Michael Frayn questions our place in the universe

4 June 2007

Carolyn Lee talks to the author and playwright about his life and his latest book.

When acclaimed playwright, novelist and translator Michael Frayn visited CERN in March there was a distinct air of humility about him. This Tony award winner, who is best known for such plays as Copenhagen and Noises Off, is genuinely honest and enthusiastic about science – a subject he openly claims he knows little about.


Frayn studied philosophy at Cambridge and went on to study in Russia during the Cold War, eventually becoming one of the leading translators of Russian literature. So, how did he find himself exploring science in his works? It all started in a rather serendipitous way: “When I was six years old there was a gang at school led by a fierce, Amazon-like girl, and because I wore spectacles I was appointed ‘gang scientist’. My job was to make explosives for the gang, using chalky soil, sawdust and elderberries.” Although he failed in his mission, this sparked his interest in science.

During his twenties Frayn served in the army and made friends with a fellow soldier who was fascinated by science and went on to become a zoologist. It was this friendship that introduced him to quantum theory and the uncertainty principle. As a student of philosophy, he also encountered extraordinary applications for these ideas, but it was not until the 1990s when he wrote Copenhagen that he began exploring science on a deeper level. “My only access to science is through the wonderful books that some scientists and science writers produce for the benefit of the lay people. Science becomes a very specialized subject and any non-scientist who ventures into it is a fool. But at the same time, I think you have to be an even bigger fool not to try to understand something, because it’s so important.”

Frayn indicates that modern, experimental science is possibly the greatest human achievement, affecting everything about the world and our general philosophical understanding of it. However, as Richard Feynman pointed out, to truly understand science, especially physics, one needs to understand mathematics. Despite this struggle to understand, Frayn says that it is important to let a little science into one’s life.

After bursting onto the scientific scene with his play Copenhagen, to much critical acclaim, Frayn was greatly struck by the generosity with which scientists treated it. He points out that there were a great many mistakes in the play, despite all of his efforts, and was surprised by the graciousness of the letters suggesting that he take another look at certain aspects. Whereas, “People in the arts, I think, take a great malicious pleasure in correcting each other,” he says.

Frayn first heard of Niels Bohr and Werner Heisenberg while on the services’ Russian course at Cambridge with his friend. Yet, he was only introduced to the story of Heisenberg’s visit to Bohr in Copenhagen in 1941 when he read a book by Thomas Powers called Heisenberg’s War. It was an unusual situation with old friends meeting under tremendously difficult circumstances as the Nazi regime had occupied the city. Many questions remain about the discussions that took place during this tense visit and the idea of such uncertainty sparked Frayn’s imagination.

“What fascinated me about the story are the questions it raises: Why did Heisenberg go to Copenhagen? What were his motives? And you can never really know the answer.” There is an uncertainty with human motivation and an uncertainty with the behaviour of a particle, and though the reasons are completely different, Frayn indicates that both have a theoretical barrier beyond which the human mind cannot reach, although he does encourage debate on this issue.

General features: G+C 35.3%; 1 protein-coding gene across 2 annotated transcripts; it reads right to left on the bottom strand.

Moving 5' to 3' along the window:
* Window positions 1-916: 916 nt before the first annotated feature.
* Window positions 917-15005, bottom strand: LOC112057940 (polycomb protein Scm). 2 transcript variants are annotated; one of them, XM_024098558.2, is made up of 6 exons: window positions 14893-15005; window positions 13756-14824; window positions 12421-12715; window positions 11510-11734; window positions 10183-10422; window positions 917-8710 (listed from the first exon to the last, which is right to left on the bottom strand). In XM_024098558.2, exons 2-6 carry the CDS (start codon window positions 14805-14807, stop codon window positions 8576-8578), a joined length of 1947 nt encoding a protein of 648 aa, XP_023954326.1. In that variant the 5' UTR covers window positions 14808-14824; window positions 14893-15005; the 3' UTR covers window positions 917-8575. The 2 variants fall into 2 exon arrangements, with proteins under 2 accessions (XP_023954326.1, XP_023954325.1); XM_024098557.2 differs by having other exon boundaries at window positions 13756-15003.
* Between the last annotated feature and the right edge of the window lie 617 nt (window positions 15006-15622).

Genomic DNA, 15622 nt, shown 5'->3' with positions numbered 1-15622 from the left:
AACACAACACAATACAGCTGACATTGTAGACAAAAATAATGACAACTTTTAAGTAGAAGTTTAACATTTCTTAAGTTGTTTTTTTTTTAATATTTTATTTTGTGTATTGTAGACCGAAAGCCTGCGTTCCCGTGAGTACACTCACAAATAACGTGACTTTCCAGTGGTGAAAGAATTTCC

As for the scientists that he admires, he says: “All of them! I think Ernest Rutherford was a very interesting figure, and Niels Bohr because he was just a wonderful person. Science writer Richard Dawkins writes so well and tries to reach out to the lay readers, he truly appreciates the beauty of science.” He is also sympathetic to Werner Heisenberg, who he feels was put in a difficult position.

Touching the universe

Covering a wide range of disciplines, including linguistics, literature, neuroscience, philosophy and quantum physics, Frayn’s latest book, The Human Touch, asks whether the world has meaning or order other than what we give to it. The book also explores the similarities between science and fiction, both of which deal with narrative. He suggests that even the most abstract science is trying to tell a story and keep the interest of its audience. The Human Touch questions our place in the universe, a recurring theme in Frayn’s works. “The plays I’ve written are about how we organize the world around us, how we try to make sense out of it and try to make sense out of each other. I have been writing The Human Touch on and off for the past 30 years and I’ve tried to confront some of these questions.”

During his visit to CERN, Frayn gave a colloquium on his new book to CERN staff. Although a bit intimidated by the level of knowledge at CERN, he seemed to enjoy the opportunity to listen and debate with physicists about some of these philosophical questions.

After touring the ATLAS and CMS experiments, Frayn was stunned by CERN’s huge efforts to understand the universe more precisely. “I had no real concept of the sheer scale, the amount of effort and political skill needed, and the extraordinary technological complexity of it all, quite apart from the theories it will be testing. It really is quite amazing.” The desire to know our world better is something this philosophical writer appreciates, especially considering that these experiments are being constructed and performed in the sole interest of science, and not for monetary gain or military power.

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